The only photo of pre-rescue, taken accidentally by Piper amusing herself with the camera while waiting for me to come back with extension cords.

The only photo of pre-rescue, taken accidentally by Piper amusing herself with the camera while waiting for me to come back with extension cords. The hole with the kitten in it is the dark spot above the end of the vacuum hose.


So I went back downstairs to where Piper was waiting, guarding the vacuum, and plugged everything in and found there was no electricity. Then became the tedious task of figuring out which of the cords were faulty, and thankfully, a guard finally decided to help in a mission he must have thought was completely crazy (I think I finally have an opportunity to use the word “quixotic,” but I’ll resist), and he helped me figure out which cords were bad while I ran to a nearby store and bought two of the longest ones I could find. Finally, music to my ears, the vacuum finally roared to life, and then came the task of wrapping mesh over the hose (so as not to actually suck the kitten INTO the vacuum), and then plastic bags and fabric around the nozzle to make it fit snugly into the opening of the pipe (probably twice as wide in diameter as the hose nozzle). Finally it was all set, and a crowd of grandmas and their grandchildren slowly gathered, and the “boy teacher” (from the kindergarten our children went to last year) stopped by to help me by switching the vacuum on and off as it went in and out over the next half hour. After about ten minutes of suction (I could tell when it was good suction when I could barely hold it), suddenly the kitten sounded very near, and I was simultaneously relieved that at least other people could hear that I was not after an imaginary cat, and also surprised at the fact that I wasn’t yet embarrassed by doing something so obviously crazy in front of so many people.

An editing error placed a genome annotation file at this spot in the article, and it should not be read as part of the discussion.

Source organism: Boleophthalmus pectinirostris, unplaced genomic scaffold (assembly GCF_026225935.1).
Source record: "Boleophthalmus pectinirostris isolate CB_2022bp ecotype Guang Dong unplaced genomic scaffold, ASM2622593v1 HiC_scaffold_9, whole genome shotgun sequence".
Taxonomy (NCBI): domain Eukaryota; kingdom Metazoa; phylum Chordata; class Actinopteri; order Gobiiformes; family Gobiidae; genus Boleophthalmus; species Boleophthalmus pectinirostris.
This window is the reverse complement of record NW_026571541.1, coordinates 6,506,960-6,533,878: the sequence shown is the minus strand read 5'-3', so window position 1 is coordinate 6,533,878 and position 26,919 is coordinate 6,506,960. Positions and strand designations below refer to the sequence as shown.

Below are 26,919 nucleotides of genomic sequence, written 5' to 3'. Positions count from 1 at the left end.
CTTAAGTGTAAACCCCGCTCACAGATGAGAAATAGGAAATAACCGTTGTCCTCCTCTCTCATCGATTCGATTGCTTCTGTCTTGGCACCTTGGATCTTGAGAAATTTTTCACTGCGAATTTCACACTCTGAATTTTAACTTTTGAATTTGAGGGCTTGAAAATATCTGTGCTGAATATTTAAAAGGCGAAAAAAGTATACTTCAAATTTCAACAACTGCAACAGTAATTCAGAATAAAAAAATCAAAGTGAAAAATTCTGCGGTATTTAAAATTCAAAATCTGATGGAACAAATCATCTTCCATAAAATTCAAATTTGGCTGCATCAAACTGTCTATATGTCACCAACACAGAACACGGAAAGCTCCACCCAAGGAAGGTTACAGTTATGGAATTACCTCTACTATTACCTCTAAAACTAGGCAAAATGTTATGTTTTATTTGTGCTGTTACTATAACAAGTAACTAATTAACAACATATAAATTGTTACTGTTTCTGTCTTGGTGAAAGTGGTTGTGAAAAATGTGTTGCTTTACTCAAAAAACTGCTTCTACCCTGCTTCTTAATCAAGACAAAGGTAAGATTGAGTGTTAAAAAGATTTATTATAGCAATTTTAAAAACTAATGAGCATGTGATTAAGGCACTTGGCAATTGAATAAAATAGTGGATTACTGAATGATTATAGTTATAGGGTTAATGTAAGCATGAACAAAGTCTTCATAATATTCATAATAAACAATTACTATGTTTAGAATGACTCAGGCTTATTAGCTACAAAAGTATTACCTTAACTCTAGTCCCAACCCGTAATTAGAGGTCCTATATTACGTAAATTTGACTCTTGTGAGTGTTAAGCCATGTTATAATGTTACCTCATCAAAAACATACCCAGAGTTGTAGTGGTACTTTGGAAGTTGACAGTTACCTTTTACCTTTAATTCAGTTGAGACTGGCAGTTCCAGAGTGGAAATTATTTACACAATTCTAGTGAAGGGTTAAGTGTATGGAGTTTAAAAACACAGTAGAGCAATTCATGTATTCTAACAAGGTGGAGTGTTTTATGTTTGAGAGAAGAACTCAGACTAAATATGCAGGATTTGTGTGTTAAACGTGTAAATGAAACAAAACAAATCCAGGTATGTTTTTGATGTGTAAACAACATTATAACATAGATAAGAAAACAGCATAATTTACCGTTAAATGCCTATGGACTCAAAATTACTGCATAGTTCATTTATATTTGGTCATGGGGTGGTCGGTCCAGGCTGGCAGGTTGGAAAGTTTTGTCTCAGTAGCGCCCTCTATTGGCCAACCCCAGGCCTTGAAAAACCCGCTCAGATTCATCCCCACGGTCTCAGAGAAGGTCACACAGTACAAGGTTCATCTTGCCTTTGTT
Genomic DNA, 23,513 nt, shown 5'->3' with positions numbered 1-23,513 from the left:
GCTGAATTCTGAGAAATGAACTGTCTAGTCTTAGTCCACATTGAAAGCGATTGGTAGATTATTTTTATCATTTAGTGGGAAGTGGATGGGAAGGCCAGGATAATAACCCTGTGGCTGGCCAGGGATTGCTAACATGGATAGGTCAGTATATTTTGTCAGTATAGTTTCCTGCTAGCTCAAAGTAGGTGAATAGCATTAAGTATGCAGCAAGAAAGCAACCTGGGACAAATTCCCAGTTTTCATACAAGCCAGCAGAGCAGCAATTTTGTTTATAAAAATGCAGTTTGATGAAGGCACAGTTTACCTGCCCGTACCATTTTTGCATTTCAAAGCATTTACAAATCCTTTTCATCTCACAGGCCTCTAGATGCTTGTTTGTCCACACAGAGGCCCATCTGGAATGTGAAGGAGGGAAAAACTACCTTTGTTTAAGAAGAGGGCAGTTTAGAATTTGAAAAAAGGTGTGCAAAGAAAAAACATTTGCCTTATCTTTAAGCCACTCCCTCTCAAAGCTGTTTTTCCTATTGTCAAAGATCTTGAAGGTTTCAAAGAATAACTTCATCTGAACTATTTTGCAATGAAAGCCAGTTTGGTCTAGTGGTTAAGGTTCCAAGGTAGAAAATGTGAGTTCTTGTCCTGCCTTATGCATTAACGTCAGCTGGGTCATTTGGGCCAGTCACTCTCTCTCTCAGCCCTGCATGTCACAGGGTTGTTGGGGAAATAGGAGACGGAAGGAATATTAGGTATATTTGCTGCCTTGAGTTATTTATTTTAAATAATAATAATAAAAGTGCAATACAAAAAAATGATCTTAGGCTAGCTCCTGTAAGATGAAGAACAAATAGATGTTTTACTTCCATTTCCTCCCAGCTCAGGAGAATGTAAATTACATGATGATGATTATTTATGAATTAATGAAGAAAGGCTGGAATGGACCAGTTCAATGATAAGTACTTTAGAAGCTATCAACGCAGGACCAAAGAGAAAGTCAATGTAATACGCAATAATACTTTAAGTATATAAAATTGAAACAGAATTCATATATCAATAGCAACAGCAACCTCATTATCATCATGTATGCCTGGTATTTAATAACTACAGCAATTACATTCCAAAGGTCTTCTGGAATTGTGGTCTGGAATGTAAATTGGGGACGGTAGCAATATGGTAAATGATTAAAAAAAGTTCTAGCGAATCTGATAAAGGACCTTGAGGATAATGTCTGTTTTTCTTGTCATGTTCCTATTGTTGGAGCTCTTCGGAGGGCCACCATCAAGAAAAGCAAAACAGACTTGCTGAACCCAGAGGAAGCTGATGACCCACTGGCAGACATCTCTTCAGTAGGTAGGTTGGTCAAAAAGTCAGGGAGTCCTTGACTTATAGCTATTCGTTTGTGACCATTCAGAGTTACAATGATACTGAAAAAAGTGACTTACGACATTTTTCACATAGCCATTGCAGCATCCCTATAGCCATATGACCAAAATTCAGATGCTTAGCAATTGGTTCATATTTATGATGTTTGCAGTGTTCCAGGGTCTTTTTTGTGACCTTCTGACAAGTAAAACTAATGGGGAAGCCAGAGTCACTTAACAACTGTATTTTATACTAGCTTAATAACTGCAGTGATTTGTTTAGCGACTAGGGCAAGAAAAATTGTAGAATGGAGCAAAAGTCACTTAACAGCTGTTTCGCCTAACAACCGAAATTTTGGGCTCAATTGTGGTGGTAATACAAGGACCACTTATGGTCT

After that first burst of loud, near meows, there was no more progress for what must have been twenty minutes, just pulling the hose out and re-wrapping it, trying again, and becoming more and more resigned to the possibility that I would have to just give up and walk away. It was then I started to think about humiliating it would be to fail. I started to hear water glugging somewhere way back in the pipe and thought, Wow, he’s probably going to drown before he ever gets rescued, and I decided to give it one last go, as the boy teacher got up and left. With Piper to switch it on, I put the hose in for the last time and just lay next to it thinking about how to explain to Piper that it wasn’t going to work, and finally I thought it had been long enough and pulled the hose out, and there in the mouth of the pipe was a tiny, soaking wet kitten. It was just the most incredible feeling–I still can’t believe it actually happened, even though he’s curled up in my bed asleep right now. I remember thinking, Gosh I hope he doesn’t turn around and slip back down the pipe when I reach for him. But I pulled him out and everyone who had gathered to watch was so happy to see him. I wrapped him in the cloth that had been wrapped around the nozzle and handed him to Piper and after collecting all of the cords and packing up the vacuum, we took him for a brief hello to the lady who’d lent the electricity before taking him home for a warm bath and some food. I know it’s just a kitten, but it was such an incredible experience to have so much hopeless hope pinned on something and then to have it actually work out. It was like living a YouTube video that was never actually recorded. We won’t talk about how many cats that makes now. But it’s 14 rescued since coming to China! And not all of them live with us. I’ll leave it at that.